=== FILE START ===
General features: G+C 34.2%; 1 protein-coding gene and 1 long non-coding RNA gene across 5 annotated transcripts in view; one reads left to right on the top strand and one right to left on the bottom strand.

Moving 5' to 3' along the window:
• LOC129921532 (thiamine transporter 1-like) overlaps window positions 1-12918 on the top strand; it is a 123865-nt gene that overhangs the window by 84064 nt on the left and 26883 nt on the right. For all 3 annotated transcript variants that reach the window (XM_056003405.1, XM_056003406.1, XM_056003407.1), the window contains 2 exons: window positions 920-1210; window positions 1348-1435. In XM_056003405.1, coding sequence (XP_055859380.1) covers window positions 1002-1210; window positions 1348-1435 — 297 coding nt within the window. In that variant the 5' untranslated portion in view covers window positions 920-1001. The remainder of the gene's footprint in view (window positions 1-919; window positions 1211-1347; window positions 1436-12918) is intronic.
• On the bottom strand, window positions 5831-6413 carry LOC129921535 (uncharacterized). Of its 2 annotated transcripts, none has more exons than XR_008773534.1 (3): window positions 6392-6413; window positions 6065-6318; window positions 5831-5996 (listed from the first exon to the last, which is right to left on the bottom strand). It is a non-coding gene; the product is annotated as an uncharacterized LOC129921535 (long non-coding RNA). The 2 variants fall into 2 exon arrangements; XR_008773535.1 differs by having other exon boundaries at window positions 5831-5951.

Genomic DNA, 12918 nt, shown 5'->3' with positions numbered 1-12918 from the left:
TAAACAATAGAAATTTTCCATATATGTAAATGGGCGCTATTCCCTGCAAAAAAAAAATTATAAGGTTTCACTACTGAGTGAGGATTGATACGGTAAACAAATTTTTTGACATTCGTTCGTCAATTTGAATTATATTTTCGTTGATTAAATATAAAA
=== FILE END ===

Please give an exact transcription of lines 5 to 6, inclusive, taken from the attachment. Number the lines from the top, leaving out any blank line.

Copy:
Genomic DNA, 12918 nt, shown 5'->3' with positions numbered 1-12918 from the left:
TAAACAATAGAAATTTTCCATATATGTAAATGGGCGCTATTCCCTGCAAAAAAAAAATTATAAGGTTTCACTACTGAGTGAGGATTGATACGGTAAACAAATTTTTTGACATTCGTTCGTCAATTTGAATTATATTTTCGTTGATTAAATATAAAA